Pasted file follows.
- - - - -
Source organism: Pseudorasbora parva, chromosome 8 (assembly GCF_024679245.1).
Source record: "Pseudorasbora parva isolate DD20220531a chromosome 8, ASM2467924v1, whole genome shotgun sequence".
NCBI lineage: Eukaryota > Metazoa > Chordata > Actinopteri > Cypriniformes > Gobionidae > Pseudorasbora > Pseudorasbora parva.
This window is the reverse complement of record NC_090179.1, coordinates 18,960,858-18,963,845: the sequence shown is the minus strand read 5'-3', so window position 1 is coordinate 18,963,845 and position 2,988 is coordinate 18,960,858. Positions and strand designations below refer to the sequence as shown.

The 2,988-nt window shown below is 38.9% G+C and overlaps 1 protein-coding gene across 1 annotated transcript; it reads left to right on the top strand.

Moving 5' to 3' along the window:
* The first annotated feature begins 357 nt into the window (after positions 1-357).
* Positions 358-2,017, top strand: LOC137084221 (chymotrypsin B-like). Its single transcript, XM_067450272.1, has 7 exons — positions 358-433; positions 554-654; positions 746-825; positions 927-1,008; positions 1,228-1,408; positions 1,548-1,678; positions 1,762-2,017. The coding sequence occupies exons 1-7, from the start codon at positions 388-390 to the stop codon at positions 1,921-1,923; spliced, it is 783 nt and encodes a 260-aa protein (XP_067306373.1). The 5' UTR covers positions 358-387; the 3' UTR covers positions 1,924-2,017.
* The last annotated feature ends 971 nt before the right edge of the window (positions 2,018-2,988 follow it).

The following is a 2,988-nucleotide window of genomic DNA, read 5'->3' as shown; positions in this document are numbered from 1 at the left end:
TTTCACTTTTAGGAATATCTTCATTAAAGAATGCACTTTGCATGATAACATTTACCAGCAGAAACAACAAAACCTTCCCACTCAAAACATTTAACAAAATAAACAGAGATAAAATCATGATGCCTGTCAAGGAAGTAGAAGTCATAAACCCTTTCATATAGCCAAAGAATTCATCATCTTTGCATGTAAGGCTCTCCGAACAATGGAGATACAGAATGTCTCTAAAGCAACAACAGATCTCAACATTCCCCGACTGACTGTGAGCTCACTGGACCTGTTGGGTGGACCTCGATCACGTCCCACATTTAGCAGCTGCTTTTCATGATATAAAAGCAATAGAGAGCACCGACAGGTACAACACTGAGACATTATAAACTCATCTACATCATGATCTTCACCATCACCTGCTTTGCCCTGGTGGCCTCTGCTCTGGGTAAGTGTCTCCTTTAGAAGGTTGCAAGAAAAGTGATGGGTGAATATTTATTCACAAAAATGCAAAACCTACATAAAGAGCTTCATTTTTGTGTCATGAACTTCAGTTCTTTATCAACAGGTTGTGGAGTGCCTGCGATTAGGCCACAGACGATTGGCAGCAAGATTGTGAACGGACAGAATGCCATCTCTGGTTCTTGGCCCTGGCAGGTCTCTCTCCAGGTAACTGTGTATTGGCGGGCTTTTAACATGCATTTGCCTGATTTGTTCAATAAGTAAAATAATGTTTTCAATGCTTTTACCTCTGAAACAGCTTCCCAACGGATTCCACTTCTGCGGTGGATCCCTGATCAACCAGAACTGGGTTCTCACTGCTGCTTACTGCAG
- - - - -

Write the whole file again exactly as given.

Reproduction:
Source organism: Pseudorasbora parva, chromosome 8 (assembly GCF_024679245.1).
Source record: "Pseudorasbora parva isolate DD20220531a chromosome 8, ASM2467924v1, whole genome shotgun sequence".
NCBI lineage: Eukaryota > Metazoa > Chordata > Actinopteri > Cypriniformes > Gobionidae > Pseudorasbora > Pseudorasbora parva.
This window is the reverse complement of record NC_090179.1, coordinates 18,960,858-18,963,845: the sequence shown is the minus strand read 5'-3', so window position 1 is coordinate 18,963,845 and position 2,988 is coordinate 18,960,858. Positions and strand designations below refer to the sequence as shown.

The 2,988-nt window shown below is 38.9% G+C and overlaps 1 protein-coding gene across 1 annotated transcript; it reads left to right on the top strand.

Moving 5' to 3' along the window:
* The first annotated feature begins 357 nt into the window (after positions 1-357).
* Positions 358-2,017, top strand: LOC137084221 (chymotrypsin B-like). Its single transcript, XM_067450272.1, has 7 exons — positions 358-433; positions 554-654; positions 746-825; positions 927-1,008; positions 1,228-1,408; positions 1,548-1,678; positions 1,762-2,017. The coding sequence occupies exons 1-7, from the start codon at positions 388-390 to the stop codon at positions 1,921-1,923; spliced, it is 783 nt and encodes a 260-aa protein (XP_067306373.1). The 5' UTR covers positions 358-387; the 3' UTR covers positions 1,924-2,017.
* The last annotated feature ends 971 nt before the right edge of the window (positions 2,018-2,988 follow it).

The following is a 2,988-nucleotide window of genomic DNA, read 5'->3' as shown; positions in this document are numbered from 1 at the left end:
TTTCACTTTTAGGAATATCTTCATTAAAGAATGCACTTTGCATGATAACATTTACCAGCAGAAACAACAAAACCTTCCCACTCAAAACATTTAACAAAATAAACAGAGATAAAATCATGATGCCTGTCAAGGAAGTAGAAGTCATAAACCCTTTCATATAGCCAAAGAATTCATCATCTTTGCATGTAAGGCTCTCCGAACAATGGAGATACAGAATGTCTCTAAAGCAACAACAGATCTCAACATTCCCCGACTGACTGTGAGCTCACTGGACCTGTTGGGTGGACCTCGATCACGTCCCACATTTAGCAGCTGCTTTTCATGATATAAAAGCAATAGAGAGCACCGACAGGTACAACACTGAGACATTATAAACTCATCTACATCATGATCTTCACCATCACCTGCTTTGCCCTGGTGGCCTCTGCTCTGGGTAAGTGTCTCCTTTAGAAGGTTGCAAGAAAAGTGATGGGTGAATATTTATTCACAAAAATGCAAAACCTACATAAAGAGCTTCATTTTTGTGTCATGAACTTCAGTTCTTTATCAACAGGTTGTGGAGTGCCTGCGATTAGGCCACAGACGATTGGCAGCAAGATTGTGAACGGACAGAATGCCATCTCTGGTTCTTGGCCCTGGCAGGTCTCTCTCCAGGTAACTGTGTATTGGCGGGCTTTTAACATGCATTTGCCTGATTTGTTCAATAAGTAAAATAATGTTTTCAATGCTTTTACCTCTGAAACAGCTTCCCAACGGATTCCACTTCTGCGGTGGATCCCTGATCAACCAGAACTGGGTTCTCACTGCTGCTTACTGCAG